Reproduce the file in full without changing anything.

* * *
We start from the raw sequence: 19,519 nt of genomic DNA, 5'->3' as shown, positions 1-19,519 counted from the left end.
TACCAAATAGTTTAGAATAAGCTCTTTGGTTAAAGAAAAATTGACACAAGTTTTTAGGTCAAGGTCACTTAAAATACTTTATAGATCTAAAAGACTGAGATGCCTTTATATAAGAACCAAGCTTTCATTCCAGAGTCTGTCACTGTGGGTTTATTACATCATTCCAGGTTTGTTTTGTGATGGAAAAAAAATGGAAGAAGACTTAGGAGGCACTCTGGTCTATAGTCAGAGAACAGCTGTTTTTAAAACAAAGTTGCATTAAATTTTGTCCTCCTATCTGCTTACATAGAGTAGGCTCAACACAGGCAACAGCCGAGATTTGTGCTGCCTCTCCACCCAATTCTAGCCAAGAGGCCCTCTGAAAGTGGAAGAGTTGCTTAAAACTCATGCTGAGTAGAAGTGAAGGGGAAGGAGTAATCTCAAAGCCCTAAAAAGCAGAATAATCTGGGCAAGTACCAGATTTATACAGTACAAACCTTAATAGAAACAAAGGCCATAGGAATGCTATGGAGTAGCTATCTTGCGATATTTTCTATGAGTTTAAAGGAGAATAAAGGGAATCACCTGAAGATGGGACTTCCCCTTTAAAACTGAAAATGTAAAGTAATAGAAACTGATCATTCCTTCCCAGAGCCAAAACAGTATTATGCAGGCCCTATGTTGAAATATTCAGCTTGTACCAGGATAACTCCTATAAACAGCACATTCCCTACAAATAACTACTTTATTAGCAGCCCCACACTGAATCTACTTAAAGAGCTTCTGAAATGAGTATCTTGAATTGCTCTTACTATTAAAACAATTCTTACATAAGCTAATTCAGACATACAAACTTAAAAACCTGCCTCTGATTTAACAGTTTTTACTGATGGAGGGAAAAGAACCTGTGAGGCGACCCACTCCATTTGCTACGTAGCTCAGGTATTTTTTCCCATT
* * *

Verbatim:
We start from the raw sequence: 19,519 nt of genomic DNA, 5'->3' as shown, positions 1-19,519 counted from the left end.
TACCAAATAGTTTAGAATAAGCTCTTTGGTTAAAGAAAAATTGACACAAGTTTTTAGGTCAAGGTCACTTAAAATACTTTATAGATCTAAAAGACTGAGATGCCTTTATATAAGAACCAAGCTTTCATTCCAGAGTCTGTCACTGTGGGTTTATTACATCATTCCAGGTTTGTTTTGTGATGGAAAAAAAATGGAAGAAGACTTAGGAGGCACTCTGGTCTATAGTCAGAGAACAGCTGTTTTTAAAACAAAGTTGCATTAAATTTTGTCCTCCTATCTGCTTACATAGAGTAGGCTCAACACAGGCAACAGCCGAGATTTGTGCTGCCTCTCCACCCAATTCTAGCCAAGAGGCCCTCTGAAAGTGGAAGAGTTGCTTAAAACTCATGCTGAGTAGAAGTGAAGGGGAAGGAGTAATCTCAAAGCCCTAAAAAGCAGAATAATCTGGGCAAGTACCAGATTTATACAGTACAAACCTTAATAGAAACAAAGGCCATAGGAATGCTATGGAGTAGCTATCTTGCGATATTTTCTATGAGTTTAAAGGAGAATAAAGGGAATCACCTGAAGATGGGACTTCCCCTTTAAAACTGAAAATGTAAAGTAATAGAAACTGATCATTCCTTCCCAGAGCCAAAACAGTATTATGCAGGCCCTATGTTGAAATATTCAGCTTGTACCAGGATAACTCCTATAAACAGCACATTCCCTACAAATAACTACTTTATTAGCAGCCCCACACTGAATCTACTTAAAGAGCTTCTGAAATGAGTATCTTGAATTGCTCTTACTATTAAAACAATTCTTACATAAGCTAATTCAGACATACAAACTTAAAAACCTGCCTCTGATTTAACAGTTTTTACTGATGGAGGGAAAAGAACCTGTGAGGCGACCCACTCCATTTGCTACGTAGCTCAGGTATTTTTTCCCATT